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October 30, 2007


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1. Point one. There is plenty of oil. High crude oil prices now are related to high speculative prices (due in large part to the malevolence of our enemies in the middle east) and the monopolistic pricing of OPEC.

2. Point two. High gasoline prices are due in part to high crude oil prices, but also to taxes and particularly to a shortage of gasoline refining infrastructure.

3. Point three. If you want to cut gasoline consumption, tax it. But Democrat-party bosses will never accept the political fallout that would flow, like an oil gusher, from such a tax.

4. Point four. It might be nice, for people who want to link auto traffic to the electrical power grid, to also support nuclear electrical generation.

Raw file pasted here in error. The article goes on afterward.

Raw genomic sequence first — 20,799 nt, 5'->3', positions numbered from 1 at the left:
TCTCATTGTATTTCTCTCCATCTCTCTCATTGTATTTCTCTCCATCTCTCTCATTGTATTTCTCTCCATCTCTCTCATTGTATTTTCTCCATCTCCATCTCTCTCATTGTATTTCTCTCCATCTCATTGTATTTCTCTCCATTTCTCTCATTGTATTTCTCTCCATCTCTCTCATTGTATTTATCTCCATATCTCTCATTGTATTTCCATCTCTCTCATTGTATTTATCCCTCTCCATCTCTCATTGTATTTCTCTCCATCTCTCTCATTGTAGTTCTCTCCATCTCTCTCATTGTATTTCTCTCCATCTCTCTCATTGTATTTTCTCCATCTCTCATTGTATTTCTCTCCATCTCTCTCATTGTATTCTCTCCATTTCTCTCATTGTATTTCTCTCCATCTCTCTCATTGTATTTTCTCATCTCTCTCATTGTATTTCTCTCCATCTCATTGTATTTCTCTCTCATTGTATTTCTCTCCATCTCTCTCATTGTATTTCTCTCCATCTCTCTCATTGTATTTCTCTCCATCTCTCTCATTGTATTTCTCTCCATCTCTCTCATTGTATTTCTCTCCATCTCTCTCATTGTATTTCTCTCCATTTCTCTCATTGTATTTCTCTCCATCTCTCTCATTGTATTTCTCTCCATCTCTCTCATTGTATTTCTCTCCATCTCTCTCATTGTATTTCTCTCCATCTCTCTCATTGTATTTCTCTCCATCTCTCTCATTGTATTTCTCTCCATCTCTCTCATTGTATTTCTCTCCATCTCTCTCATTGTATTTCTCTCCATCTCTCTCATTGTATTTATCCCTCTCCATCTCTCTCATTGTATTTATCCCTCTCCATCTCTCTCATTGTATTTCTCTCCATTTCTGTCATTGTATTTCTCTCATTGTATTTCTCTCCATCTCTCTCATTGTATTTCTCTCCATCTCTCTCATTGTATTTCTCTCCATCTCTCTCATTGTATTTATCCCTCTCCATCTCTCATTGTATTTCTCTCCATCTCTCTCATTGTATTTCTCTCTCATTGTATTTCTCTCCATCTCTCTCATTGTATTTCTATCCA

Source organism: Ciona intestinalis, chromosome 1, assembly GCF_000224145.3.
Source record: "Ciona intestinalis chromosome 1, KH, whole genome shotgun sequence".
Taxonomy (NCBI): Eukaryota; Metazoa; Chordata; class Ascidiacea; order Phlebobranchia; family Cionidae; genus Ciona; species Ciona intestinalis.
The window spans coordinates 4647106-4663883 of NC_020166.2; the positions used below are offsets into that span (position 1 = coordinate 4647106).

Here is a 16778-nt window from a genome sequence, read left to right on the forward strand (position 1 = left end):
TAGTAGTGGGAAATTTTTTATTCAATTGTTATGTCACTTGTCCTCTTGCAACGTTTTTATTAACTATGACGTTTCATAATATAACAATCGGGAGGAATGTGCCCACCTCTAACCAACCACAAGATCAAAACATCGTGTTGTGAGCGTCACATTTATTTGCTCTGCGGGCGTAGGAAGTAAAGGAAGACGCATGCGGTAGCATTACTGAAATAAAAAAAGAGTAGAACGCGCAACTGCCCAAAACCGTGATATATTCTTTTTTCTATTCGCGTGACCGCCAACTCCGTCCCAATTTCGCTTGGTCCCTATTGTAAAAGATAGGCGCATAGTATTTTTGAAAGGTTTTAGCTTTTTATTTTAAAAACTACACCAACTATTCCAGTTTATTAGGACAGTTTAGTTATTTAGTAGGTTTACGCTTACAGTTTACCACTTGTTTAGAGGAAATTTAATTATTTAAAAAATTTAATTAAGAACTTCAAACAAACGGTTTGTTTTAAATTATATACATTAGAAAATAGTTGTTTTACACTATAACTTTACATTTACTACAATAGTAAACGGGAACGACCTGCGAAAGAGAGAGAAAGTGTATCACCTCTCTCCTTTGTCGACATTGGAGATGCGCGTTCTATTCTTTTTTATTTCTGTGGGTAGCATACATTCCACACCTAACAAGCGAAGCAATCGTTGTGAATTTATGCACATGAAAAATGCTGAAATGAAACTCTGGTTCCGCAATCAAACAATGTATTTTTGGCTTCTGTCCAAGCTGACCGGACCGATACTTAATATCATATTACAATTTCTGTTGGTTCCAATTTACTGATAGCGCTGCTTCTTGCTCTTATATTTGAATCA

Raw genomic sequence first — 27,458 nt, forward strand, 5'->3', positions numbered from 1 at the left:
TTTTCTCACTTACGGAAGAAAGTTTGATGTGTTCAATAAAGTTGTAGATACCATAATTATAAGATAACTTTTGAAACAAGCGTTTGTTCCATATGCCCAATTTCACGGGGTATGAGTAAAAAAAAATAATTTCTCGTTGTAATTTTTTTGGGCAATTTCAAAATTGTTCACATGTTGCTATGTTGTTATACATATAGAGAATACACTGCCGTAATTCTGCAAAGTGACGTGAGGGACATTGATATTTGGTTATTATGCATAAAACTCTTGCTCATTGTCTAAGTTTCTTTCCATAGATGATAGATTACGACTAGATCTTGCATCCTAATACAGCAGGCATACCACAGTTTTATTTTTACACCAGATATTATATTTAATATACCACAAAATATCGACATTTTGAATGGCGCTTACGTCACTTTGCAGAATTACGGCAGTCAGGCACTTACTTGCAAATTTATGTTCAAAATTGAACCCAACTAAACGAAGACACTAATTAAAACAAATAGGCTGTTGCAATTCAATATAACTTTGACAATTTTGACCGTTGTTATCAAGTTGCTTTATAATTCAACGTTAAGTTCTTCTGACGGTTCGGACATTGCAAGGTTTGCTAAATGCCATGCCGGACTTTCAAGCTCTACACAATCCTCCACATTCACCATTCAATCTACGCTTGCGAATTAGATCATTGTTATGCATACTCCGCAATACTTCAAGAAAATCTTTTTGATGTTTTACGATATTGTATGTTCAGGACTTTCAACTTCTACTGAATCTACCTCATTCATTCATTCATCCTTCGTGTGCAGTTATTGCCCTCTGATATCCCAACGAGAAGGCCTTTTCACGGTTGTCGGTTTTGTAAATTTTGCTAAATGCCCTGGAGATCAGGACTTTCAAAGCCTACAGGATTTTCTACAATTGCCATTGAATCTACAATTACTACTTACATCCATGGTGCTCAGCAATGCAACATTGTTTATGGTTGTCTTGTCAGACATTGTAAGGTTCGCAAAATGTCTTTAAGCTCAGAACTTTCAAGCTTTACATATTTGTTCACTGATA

5. Point five. Long before we "run out" (!?) of oil, it would become so expensive as to lead to great conservation. The beauty of supply-and-demand. In the meantime, with a vibrant economy, the genius of the marketplace is a LOT more likely to come up with a better solution to transportation energy needs than, say, Congress. Or the Brookings Institution. Let the marketplace figure it out. (Too bad the Brookings institution was not around in 1807, to predict that in 100 years, the world would "run out" of hay for horses, and the horse-waste-disposal problem would be so great that the economy would come to a halt.)

6. Point six. Ethanol. Reason No. 1,001 to subscribe to the Wall Street Journal and to read its editorial pages is to take in the series of reports that various contributors have done on the costs of ethanol production. It is hugely expensive. It is little help in overall energy consumption. Ethanol production further skews farm production in the direction of government-subsidized argiculture. And ethanol sucks up fresh groundwater for the production process like you wouldn't believe.

Other than that, this was a really incisive interview.

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